IZA DP No. 9127: Welfare Rules, Incentives, and Family Structure
substantially revised version published in: Journal of Human Resources, 2020, 55 (1), 1 - 42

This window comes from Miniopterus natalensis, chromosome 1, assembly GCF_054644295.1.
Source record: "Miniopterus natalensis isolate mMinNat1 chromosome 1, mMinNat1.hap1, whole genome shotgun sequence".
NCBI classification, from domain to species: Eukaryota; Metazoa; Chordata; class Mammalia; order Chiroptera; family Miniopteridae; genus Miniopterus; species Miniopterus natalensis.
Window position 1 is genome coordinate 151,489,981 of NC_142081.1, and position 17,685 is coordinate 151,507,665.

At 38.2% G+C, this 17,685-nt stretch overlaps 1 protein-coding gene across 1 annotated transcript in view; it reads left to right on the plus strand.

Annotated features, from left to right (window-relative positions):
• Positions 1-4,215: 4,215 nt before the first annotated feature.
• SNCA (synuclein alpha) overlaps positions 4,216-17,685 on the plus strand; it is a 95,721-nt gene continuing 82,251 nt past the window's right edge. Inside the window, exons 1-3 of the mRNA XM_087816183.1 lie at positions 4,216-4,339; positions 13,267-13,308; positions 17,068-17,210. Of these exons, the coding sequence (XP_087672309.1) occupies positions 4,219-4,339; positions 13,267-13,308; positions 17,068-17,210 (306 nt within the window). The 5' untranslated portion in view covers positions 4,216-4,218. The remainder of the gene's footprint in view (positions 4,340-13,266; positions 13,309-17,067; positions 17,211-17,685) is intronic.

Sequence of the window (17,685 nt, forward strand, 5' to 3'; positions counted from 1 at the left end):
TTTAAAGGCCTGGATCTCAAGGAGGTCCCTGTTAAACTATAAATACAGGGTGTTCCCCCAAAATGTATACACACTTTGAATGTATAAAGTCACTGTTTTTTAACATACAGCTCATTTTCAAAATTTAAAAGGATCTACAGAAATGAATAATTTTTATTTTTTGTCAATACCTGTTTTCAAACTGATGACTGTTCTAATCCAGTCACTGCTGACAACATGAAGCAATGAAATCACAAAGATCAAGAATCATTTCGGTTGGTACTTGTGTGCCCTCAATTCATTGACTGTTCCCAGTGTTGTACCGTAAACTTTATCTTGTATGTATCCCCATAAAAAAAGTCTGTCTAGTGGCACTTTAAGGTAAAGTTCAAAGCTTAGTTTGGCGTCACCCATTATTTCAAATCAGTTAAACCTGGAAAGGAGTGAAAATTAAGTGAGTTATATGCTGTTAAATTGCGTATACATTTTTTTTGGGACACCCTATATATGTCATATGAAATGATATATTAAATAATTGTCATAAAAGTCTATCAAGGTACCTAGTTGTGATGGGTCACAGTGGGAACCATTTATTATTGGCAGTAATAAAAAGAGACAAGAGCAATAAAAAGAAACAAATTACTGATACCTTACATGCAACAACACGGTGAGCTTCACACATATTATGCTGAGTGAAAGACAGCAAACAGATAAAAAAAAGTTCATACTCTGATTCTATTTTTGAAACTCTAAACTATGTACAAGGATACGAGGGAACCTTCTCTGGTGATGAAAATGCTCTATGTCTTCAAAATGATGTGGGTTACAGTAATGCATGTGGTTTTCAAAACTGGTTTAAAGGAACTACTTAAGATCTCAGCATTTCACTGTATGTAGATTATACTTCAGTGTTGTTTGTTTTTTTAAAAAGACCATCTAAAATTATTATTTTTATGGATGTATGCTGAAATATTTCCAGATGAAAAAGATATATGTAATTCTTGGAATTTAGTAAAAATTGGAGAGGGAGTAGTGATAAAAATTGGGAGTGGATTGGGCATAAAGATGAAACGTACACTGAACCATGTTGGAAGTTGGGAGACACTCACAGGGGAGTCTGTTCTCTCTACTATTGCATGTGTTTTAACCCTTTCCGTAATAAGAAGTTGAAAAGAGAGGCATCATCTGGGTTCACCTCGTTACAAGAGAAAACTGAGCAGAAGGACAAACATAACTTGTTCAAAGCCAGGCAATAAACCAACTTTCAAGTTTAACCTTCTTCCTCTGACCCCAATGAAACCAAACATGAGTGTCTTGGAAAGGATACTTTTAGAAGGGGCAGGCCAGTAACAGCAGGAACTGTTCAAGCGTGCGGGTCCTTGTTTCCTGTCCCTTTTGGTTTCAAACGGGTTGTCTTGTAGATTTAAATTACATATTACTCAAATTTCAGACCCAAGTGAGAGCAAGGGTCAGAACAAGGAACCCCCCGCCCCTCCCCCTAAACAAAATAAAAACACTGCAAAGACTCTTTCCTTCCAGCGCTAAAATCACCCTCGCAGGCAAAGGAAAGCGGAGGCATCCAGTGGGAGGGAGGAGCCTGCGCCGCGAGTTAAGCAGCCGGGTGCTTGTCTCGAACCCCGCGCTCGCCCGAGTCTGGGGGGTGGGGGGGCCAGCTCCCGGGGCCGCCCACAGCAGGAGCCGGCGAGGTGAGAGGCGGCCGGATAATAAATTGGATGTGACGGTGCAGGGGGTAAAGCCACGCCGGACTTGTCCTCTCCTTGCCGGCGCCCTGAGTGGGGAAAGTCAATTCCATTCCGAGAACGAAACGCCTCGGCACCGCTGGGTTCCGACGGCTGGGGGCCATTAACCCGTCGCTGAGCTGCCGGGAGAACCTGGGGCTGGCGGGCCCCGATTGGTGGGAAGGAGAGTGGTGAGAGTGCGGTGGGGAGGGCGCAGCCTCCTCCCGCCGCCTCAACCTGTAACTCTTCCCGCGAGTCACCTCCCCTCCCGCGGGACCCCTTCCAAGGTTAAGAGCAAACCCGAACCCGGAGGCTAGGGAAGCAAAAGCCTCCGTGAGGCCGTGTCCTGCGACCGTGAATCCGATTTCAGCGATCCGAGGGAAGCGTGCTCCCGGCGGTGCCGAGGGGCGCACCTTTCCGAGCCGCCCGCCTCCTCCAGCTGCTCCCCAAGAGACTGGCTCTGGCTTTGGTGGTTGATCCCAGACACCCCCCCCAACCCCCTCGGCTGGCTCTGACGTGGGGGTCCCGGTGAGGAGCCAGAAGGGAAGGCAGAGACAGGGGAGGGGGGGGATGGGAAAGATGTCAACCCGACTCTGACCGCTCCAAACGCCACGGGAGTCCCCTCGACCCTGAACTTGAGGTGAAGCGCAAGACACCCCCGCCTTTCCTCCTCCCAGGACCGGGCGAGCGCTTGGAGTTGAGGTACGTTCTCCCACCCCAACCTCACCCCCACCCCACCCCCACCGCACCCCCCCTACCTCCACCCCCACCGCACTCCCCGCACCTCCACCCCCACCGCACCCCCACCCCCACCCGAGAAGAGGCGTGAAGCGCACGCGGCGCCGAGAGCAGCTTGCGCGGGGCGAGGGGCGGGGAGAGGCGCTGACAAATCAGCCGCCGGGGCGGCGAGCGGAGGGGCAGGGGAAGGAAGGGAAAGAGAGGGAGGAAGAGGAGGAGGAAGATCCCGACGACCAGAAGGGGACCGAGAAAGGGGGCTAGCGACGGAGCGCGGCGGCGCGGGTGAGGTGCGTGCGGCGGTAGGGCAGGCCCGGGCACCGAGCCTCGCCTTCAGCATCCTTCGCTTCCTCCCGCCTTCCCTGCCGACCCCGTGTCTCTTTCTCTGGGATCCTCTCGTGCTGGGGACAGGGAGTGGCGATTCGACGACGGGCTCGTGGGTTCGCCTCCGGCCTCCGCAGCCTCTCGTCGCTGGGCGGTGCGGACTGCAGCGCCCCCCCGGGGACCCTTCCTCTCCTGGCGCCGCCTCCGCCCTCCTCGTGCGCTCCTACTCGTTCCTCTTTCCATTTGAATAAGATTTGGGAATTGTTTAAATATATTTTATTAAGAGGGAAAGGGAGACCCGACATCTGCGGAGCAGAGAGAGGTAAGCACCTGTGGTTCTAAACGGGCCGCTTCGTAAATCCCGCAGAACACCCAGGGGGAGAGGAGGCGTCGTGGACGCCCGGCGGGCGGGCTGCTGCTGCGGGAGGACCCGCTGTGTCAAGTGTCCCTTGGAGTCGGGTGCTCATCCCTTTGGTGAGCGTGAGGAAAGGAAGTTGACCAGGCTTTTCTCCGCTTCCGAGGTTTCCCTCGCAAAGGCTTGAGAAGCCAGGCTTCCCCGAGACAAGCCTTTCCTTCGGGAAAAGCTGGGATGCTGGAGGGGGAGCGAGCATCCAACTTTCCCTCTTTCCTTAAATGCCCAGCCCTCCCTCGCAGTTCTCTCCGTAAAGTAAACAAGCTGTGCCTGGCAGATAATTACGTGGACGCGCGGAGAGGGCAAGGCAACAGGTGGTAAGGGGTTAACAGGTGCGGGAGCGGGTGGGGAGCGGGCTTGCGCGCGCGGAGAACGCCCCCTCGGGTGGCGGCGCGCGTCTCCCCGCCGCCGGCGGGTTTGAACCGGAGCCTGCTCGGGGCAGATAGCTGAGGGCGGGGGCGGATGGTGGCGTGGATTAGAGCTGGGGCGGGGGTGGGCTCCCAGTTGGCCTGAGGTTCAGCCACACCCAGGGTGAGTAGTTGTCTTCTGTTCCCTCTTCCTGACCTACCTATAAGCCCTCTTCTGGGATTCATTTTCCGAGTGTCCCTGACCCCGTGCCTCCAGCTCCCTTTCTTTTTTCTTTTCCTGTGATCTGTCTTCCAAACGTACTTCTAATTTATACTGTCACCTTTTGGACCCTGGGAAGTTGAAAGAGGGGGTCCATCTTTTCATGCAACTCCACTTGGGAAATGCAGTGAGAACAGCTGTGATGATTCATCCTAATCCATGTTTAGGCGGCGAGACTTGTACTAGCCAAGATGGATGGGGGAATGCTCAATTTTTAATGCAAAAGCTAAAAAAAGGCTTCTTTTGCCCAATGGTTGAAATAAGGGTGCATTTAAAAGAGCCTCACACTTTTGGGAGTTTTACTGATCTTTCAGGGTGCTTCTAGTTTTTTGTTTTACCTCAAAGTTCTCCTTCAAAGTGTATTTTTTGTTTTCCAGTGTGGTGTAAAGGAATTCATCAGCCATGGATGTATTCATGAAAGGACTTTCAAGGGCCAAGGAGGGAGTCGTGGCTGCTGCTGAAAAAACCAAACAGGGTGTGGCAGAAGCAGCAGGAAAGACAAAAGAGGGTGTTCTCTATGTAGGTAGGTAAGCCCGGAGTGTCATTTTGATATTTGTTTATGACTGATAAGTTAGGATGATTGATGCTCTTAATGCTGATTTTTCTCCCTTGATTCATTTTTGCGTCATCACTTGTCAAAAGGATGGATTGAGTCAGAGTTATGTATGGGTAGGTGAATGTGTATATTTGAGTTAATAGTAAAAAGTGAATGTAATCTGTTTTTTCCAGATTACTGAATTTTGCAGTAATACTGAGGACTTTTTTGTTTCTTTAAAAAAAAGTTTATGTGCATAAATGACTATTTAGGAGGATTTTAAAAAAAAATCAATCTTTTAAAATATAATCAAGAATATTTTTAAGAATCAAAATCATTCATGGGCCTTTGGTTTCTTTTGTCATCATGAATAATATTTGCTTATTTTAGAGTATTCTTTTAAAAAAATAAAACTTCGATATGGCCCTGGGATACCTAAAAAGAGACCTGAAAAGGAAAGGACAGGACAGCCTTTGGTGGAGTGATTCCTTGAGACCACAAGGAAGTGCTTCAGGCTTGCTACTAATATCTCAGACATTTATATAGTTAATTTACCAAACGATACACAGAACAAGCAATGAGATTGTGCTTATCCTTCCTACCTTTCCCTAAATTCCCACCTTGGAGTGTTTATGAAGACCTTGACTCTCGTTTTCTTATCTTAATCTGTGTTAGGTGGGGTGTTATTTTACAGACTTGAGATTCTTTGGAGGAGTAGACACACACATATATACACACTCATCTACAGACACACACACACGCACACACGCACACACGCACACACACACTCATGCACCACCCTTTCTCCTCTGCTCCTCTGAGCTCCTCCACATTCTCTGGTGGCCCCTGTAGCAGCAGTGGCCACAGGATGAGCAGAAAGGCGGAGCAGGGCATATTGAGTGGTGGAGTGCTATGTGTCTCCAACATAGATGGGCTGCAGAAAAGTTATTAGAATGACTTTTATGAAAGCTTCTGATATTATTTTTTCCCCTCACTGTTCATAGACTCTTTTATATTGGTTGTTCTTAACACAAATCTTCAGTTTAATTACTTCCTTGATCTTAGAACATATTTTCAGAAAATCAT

In this study we provide a new examination of the incentive effects of welfare rules on family structure. Focusing on the AFDC and TANF programs, we first emphasize that the literature, by and large, has assumed that the rules of those programs make a key distinction between married women and cohabiting women, but this is not a correct interpretation. In fact, it is the biological relationship between the children and any male in the household that primarily determines how the family is treated. In an empirical analysis conducted over the period 1996 to 2004 that correctly matches family structure outcomes to welfare rules, we find significant effects of several welfare policies on family structure, both work-related policies and family-oriented policies, effects that are stronger than in most past work. Many of our significant effects show that these rules led to a decrease in single motherhood and an increase in biological partnering. For all of our results, our findings indicate that the impact of welfare rules crucially hinges on the biological relationship of the male partner to the children in the household.